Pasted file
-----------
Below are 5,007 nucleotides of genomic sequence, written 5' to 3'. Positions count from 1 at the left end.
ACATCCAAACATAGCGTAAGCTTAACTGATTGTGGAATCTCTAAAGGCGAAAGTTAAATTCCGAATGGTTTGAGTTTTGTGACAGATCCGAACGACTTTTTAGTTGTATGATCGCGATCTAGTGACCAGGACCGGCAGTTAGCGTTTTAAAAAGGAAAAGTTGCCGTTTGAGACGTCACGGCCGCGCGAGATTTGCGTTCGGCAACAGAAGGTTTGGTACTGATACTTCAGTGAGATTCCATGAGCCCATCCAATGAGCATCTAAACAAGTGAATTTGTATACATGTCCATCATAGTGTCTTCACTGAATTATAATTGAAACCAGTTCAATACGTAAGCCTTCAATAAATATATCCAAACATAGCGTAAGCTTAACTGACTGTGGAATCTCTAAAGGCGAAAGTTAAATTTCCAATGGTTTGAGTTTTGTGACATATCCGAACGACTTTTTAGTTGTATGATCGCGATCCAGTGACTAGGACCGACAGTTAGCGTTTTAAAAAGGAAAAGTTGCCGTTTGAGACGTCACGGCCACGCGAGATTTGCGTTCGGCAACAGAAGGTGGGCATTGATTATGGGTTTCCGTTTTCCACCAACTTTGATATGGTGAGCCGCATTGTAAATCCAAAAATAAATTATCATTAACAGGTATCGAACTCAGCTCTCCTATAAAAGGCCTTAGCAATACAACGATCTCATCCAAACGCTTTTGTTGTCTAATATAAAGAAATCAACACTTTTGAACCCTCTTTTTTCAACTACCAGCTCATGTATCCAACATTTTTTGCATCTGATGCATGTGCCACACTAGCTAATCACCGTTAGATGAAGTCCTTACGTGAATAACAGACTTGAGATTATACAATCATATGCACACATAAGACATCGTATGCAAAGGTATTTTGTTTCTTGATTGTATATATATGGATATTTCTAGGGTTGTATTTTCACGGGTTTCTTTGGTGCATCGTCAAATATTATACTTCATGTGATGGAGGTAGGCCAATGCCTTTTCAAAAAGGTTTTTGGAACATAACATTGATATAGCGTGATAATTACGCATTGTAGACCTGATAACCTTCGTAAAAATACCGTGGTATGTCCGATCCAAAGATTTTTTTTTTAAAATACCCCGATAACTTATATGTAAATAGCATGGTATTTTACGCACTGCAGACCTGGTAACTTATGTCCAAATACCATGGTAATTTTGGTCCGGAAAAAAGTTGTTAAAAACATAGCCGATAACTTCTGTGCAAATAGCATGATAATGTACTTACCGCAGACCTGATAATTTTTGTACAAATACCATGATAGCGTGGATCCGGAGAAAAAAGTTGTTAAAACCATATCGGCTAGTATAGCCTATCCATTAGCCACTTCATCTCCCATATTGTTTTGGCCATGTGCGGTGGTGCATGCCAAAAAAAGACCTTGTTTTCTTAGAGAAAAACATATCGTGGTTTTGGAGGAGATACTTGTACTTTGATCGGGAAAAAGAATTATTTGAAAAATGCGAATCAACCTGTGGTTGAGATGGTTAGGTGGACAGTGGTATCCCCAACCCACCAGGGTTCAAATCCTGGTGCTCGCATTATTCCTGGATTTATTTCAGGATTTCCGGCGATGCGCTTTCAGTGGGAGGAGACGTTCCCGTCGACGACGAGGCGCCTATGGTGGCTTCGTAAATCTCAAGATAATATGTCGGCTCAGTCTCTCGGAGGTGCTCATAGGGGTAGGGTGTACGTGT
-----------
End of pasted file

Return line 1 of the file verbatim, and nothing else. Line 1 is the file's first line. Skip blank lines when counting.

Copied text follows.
Below are 5,007 nucleotides of genomic sequence, written 5' to 3'. Positions count from 1 at the left end.